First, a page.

Quadrat Analysis_RW_Thomas

Figure 5 illustrates an example of a 4 x 4 census

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Unformatted text preview: cell (mi). The census is partitioned into a set of nested blocks by dividing the whole census in half, each half is divided in half, etc., keeping the halves as near square as possible, until the individual cells form the final blocks. In the 4 x 4 case 4 divisions are required (see (57) (58) and the degrees of freedom for sums of squares between blocks of size j nested within blocks of size 2j is given by, (59) (60) The analysis of variance for the hypothetical data set illustrated in Figure 5 indicates that at the p = .05 significance level the pattern is accepted as being random for all scales, with the variation between quarters within halves displaying the greatest tendency towards non-randomness. If, for any particular scale, the null hypothesis is rejected, then this is 28 Fig. 5: Hierarchical analysis of variance for scale effects 29 evidence for clustering at that scale, and Greig-Smith has suggested that the size of quadrat at that scale will be related to the 'mean area of clumping' in the pattern. The form of the test described here does not measure tendencies towards uniformity in the pattern. However, alternative significan...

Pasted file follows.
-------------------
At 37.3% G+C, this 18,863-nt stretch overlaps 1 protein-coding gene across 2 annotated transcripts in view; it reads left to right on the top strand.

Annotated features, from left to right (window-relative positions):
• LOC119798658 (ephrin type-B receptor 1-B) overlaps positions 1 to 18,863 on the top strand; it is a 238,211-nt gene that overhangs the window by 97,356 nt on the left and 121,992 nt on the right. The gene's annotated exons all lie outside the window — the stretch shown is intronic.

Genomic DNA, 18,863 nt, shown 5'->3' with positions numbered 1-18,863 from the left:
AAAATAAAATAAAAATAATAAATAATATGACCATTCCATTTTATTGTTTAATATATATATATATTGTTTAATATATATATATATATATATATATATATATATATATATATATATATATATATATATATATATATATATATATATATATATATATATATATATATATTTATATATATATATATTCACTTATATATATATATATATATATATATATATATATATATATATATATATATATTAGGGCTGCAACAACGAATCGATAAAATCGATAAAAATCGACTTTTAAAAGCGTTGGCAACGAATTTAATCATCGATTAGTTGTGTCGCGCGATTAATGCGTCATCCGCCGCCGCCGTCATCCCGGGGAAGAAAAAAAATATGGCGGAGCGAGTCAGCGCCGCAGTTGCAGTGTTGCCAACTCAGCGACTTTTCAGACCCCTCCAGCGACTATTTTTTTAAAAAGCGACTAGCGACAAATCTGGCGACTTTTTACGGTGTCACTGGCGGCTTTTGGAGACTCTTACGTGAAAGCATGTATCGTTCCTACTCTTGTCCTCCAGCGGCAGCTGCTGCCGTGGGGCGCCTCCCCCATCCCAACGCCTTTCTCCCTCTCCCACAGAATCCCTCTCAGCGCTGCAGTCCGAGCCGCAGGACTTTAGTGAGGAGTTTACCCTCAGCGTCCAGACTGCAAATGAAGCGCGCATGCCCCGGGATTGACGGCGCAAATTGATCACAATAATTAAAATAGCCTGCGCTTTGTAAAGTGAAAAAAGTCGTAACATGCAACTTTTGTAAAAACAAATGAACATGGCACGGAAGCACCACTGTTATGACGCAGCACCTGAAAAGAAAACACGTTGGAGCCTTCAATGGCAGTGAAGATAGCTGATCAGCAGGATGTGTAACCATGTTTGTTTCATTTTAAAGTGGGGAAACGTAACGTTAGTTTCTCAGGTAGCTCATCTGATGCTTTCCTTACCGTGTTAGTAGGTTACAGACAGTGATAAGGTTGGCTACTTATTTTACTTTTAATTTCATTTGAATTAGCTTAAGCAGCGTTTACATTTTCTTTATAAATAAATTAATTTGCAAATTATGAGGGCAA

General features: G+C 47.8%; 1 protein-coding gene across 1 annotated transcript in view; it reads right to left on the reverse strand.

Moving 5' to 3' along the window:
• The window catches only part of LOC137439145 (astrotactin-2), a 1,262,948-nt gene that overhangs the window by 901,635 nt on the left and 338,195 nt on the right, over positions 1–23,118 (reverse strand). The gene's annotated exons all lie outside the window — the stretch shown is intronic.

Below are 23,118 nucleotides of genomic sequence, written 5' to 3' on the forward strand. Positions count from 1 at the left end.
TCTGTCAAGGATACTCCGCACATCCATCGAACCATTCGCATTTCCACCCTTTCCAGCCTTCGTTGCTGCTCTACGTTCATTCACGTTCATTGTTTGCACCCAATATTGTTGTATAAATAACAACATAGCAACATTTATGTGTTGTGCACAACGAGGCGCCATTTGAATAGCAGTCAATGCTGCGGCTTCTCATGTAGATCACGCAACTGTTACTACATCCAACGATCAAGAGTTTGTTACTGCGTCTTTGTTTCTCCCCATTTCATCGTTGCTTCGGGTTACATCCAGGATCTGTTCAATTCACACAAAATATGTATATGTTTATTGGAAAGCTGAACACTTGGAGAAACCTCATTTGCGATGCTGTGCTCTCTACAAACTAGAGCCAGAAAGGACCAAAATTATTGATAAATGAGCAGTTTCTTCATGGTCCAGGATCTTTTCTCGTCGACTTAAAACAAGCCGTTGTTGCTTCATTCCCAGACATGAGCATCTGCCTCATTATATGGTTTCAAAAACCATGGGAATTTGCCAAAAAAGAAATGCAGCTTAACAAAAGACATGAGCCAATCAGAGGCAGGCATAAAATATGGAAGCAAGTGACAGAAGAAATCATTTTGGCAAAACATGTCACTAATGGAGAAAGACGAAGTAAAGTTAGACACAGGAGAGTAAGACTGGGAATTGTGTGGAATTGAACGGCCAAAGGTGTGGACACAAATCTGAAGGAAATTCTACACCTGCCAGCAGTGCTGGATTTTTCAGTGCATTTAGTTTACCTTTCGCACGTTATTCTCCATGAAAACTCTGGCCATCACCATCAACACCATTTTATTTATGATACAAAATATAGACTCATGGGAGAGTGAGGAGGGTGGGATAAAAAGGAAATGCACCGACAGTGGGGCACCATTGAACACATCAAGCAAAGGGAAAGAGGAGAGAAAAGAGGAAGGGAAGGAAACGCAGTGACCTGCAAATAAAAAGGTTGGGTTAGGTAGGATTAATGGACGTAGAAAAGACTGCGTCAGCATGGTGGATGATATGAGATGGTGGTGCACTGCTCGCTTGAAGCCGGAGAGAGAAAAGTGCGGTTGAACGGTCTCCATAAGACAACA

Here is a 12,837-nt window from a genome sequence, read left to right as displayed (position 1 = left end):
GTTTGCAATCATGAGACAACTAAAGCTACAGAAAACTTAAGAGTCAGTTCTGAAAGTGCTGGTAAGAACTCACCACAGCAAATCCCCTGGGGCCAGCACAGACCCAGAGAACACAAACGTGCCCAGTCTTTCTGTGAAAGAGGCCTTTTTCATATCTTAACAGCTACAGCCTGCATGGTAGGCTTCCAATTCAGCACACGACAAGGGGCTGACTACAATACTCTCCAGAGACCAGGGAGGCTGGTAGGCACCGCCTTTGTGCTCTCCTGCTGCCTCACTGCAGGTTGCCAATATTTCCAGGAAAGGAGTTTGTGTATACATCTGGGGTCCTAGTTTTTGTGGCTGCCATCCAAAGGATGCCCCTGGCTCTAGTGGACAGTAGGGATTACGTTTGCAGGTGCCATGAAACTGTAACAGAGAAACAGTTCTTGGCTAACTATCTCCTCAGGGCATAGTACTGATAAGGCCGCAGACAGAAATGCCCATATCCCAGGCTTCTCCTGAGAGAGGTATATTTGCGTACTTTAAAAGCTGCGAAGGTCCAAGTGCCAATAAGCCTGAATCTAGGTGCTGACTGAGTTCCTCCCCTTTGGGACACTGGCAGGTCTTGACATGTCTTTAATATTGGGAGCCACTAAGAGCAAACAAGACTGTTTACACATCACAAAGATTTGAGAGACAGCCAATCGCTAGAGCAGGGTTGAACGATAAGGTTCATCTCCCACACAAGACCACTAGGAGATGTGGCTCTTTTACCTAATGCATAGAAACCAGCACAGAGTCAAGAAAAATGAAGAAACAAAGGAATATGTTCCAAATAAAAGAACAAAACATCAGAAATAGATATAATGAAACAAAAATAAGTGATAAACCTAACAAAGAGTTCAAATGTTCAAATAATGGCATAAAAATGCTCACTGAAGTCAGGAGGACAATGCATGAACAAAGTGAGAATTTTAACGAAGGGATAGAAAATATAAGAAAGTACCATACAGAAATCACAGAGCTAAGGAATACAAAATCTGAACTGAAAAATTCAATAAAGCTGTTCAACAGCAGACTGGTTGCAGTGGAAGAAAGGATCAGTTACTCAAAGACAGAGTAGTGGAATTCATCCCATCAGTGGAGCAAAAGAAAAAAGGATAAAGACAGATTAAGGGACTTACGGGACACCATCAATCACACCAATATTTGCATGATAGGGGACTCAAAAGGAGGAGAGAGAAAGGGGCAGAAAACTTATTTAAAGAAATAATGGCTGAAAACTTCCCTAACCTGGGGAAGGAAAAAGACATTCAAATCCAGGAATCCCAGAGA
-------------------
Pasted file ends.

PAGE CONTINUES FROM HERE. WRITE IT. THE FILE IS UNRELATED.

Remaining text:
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This note was uploaded on 02/15/2012 for the course GEO 6938 taught by Professor Staff during the Summer '08 term at University of Florida.

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